The Marriage of Roman Soldiers (13 BC-AD 235): Law and Family in the Imperial Army

By Sara Elise Phang | Go to book overview

CHAPTER ONE
LITERARY SOURCES

This chapter will briefly examine the Greek and Roman literary authors (historians, poets, rhetoricians, and Christian apologists) who attest the marriage ban. No surviving literary author discusses the marriage policy of the Roman army in any detail. This is not surprising: the policy seems to have pertained only to common soldiers and to have been an administrative directive. Elite literary authors were not concerned with the family life of common soldiers; such authors are more likely to focus on details of administration that concerned the upper orders and the city of Rome. Ancient military history, furthermore, focused on the conduct of the generals and on the course of campaigns; non-combatants were mentioned only incidentally.

Some literary passages attest only the existence of soldiers’ illegitimate unions. Tacitus says that the veterans settled at Tarentum and Antium around 59/60 A.D. were “unaccustomed to marrying and bringing up children,” veterani… neque coniugiis suscipiendis neque alendis liberis sueti (Tac. Ann. 14.27). This does not indicate that they were unable to marry, only that they were accustomed not to; suscipere coniuges does not necessitate a legal union, as coniux is often used by slave partners in epitaphs even though slaves could not marry. Elsewhere, the soldiers in Syria mingled with the civilian population: provinciales sueto militum contubernio gaudebant, plerique necessitudinibus et propinquitatibus mixti, et militibus vetustate stipendiorum nota et familiaria castra in modum penatium diligebantur (Tac. Hist. 2.80). “The provincials took particular pleasure in the accustomed companionship of the soldiers, and many were connected to them as family members and friends, and because of the length of their service the soldiers loved their well-known and familiar camps like homes.”1 This passage would seem to refer to the social relationships of the soldiers and does not inform us whether they were legally able to marry.

The marriage ban is usually attributed to Augustus.2 There is no

1 Pollard (1992), 2–3; the Syrian troops’ family formation, 180–190.

2 G. Watson (1969), 134; Jung, “Eherecht” (1982), 335; Campbell (1978), 153–54;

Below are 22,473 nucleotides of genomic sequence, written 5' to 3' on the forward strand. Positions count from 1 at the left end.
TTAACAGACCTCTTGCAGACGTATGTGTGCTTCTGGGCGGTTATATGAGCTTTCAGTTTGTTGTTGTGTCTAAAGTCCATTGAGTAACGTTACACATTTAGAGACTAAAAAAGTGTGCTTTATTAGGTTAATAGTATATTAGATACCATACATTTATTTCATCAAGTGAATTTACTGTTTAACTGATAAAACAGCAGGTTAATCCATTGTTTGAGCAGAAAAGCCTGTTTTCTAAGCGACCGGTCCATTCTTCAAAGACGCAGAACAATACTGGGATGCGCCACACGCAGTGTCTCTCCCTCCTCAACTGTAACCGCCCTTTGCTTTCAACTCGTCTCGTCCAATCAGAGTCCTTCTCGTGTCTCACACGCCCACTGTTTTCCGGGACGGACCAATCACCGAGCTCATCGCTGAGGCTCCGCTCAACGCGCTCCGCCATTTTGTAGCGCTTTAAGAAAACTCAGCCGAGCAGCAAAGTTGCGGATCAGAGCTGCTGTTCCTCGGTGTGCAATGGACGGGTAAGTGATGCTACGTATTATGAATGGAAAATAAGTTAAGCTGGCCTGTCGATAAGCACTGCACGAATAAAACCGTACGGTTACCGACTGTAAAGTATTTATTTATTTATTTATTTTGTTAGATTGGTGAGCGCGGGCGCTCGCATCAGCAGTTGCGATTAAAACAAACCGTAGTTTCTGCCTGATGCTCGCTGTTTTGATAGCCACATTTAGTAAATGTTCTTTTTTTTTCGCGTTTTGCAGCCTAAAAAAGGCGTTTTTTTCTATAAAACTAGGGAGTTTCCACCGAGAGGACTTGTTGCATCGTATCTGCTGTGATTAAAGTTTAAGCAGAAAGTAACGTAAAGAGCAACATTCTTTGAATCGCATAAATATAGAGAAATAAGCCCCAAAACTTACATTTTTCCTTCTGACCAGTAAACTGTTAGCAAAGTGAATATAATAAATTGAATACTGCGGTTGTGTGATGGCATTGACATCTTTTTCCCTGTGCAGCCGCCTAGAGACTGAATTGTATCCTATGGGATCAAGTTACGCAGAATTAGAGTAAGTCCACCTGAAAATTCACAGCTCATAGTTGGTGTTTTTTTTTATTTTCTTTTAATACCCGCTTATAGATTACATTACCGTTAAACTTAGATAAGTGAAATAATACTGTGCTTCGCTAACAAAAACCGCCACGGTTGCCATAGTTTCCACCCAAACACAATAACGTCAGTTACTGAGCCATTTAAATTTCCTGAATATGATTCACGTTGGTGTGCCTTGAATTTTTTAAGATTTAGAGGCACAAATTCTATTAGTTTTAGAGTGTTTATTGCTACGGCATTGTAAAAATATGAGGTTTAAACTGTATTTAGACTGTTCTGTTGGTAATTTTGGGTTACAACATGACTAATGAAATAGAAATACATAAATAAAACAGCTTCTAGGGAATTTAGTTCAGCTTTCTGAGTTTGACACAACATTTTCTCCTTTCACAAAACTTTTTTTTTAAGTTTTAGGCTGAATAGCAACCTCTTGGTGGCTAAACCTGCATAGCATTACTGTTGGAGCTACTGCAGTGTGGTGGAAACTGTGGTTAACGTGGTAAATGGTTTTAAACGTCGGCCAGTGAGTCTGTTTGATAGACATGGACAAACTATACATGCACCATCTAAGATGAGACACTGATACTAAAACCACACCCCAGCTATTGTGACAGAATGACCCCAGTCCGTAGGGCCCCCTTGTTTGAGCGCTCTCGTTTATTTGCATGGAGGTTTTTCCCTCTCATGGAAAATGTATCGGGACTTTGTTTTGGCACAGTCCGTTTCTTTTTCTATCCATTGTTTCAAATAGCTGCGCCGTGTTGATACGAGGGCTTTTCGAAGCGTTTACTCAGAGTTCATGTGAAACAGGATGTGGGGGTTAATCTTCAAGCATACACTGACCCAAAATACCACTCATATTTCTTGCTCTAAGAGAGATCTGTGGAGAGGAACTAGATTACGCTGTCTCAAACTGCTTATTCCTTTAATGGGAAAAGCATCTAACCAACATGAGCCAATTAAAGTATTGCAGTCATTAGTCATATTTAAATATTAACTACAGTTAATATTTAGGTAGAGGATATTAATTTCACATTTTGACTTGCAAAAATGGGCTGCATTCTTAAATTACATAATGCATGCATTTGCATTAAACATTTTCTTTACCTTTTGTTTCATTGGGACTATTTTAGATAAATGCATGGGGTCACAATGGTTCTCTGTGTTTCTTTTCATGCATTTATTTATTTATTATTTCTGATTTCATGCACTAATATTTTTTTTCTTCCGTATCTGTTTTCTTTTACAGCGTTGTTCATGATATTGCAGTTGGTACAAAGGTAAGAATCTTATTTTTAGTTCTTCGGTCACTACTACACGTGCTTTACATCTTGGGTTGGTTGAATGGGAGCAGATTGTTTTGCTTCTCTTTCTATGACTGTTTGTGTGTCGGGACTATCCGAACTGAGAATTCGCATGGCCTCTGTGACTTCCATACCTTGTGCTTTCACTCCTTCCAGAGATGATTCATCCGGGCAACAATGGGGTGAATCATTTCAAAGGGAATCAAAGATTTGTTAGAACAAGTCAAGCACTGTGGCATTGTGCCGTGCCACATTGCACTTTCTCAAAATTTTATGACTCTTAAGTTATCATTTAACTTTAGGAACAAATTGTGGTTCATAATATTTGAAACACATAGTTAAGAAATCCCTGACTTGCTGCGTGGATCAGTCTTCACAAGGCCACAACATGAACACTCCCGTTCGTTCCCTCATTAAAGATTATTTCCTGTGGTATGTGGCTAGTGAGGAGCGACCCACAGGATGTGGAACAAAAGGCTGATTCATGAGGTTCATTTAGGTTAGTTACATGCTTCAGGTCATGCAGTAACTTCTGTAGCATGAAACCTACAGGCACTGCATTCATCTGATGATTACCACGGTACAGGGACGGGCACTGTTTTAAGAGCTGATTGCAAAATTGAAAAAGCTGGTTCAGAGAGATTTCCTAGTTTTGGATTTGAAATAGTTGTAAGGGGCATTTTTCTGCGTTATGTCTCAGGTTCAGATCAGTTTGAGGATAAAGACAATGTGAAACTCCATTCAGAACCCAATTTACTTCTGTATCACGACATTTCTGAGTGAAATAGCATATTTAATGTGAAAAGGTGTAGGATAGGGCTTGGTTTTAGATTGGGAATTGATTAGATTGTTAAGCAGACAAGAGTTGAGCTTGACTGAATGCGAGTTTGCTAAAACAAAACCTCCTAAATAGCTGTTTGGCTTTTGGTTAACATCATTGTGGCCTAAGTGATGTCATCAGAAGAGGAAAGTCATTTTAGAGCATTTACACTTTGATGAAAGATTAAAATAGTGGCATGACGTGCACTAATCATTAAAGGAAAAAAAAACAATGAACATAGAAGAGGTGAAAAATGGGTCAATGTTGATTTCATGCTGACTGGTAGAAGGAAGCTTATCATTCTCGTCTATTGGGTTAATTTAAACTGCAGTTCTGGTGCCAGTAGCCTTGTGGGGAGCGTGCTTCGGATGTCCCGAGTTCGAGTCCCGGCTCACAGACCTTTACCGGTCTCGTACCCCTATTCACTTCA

Campbell (1984), 301; Wells (1998), 180–190.

-16-

Notes for this page

Add a new note
If you are trying to select text to create highlights or citations, remember that you must now click or tap on the first word, and then click or tap on the last word.
One moment ...
Default project is now your active project.
Project items

Items saved from this book

This book has been saved
Highlights (0)
Some of your highlights are legacy items.

Highlights saved before July 30, 2012 will not be displayed on their respective source pages.

You can easily re-create the highlights by opening the book page or article, selecting the text, and clicking “Highlight.”

Citations (0)
Some of your citations are legacy items.

Any citation created before July 30, 2012 will labeled as a “Cited page.” New citations will be saved as cited passages, pages or articles.

We also added the ability to view new citations from your projects or the book or article where you created them.

Notes (0)
Bookmarks (0)

You have no saved items from this book

Project items include:
  • Saved book/article
  • Highlights
  • Quotes/citations
  • Notes
  • Bookmarks
Notes
Cite this page

Cited page

Style
Citations are available only to our active members.
Sign up now to cite pages or passages in MLA, APA and Chicago citation styles.

(Einhorn, 1992, p. 25)

(Einhorn 25)

1

1. Lois J. Einhorn, Abraham Lincoln, the Orator: Penetrating the Lincoln Legend (Westport, CT: Greenwood Press, 1992), 25, http://www.questia.com/read/27419298.

Cited page

Bookmark this page
The Marriage of Roman Soldiers (13 BC-AD 235): Law and Family in the Imperial Army
Table of contents

Table of contents

Settings

Settings

Typeface
Text size Smaller Larger Reset View mode
Search within

Search within this book

Look up

Look up a word

  • Dictionary
  • Thesaurus
Please submit a word or phrase above.
Print this page

Print this page

Why can't I print more than one page at a time?

Full screen
/ 471

matching results for page

Cited passage

Style
Citations are available only to our active members.
Sign up now to cite pages or passages in MLA, APA and Chicago citation styles.

"Portraying himself as an honest, ordinary person helped Lincoln identify with his audiences." (Einhorn, 1992, p. 25).

"Portraying himself as an honest, ordinary person helped Lincoln identify with his audiences." (Einhorn 25)

"Portraying himself as an honest, ordinary person helped Lincoln identify with his audiences."1

1. Lois J. Einhorn, Abraham Lincoln, the Orator: Penetrating the Lincoln Legend (Westport, CT: Greenwood Press, 1992), 25, http://www.questia.com/read/27419298.

Cited passage

Welcome to the new Questia Reader

The Questia Reader has been updated to provide you with an even better online reading experience.  It is now 100% Responsive, which means you can read our books and articles on any sized device you wish.  All of your favorite tools like notes, highlights, and citations are still here, but the way you select text has been updated to be easier to use, especially on touchscreen devices.  Here's how:

1. Click or tap the first word you want to select.
2. Click or tap the last word you want to select.

OK, got it!

Thanks for trying Questia!

Please continue trying out our research tools, but please note, full functionality is available only to our active members.

Your work will be lost once you leave this Web page.

For full access in an ad-free environment, sign up now for a FREE, 1-day trial.

Already a member? Log in now.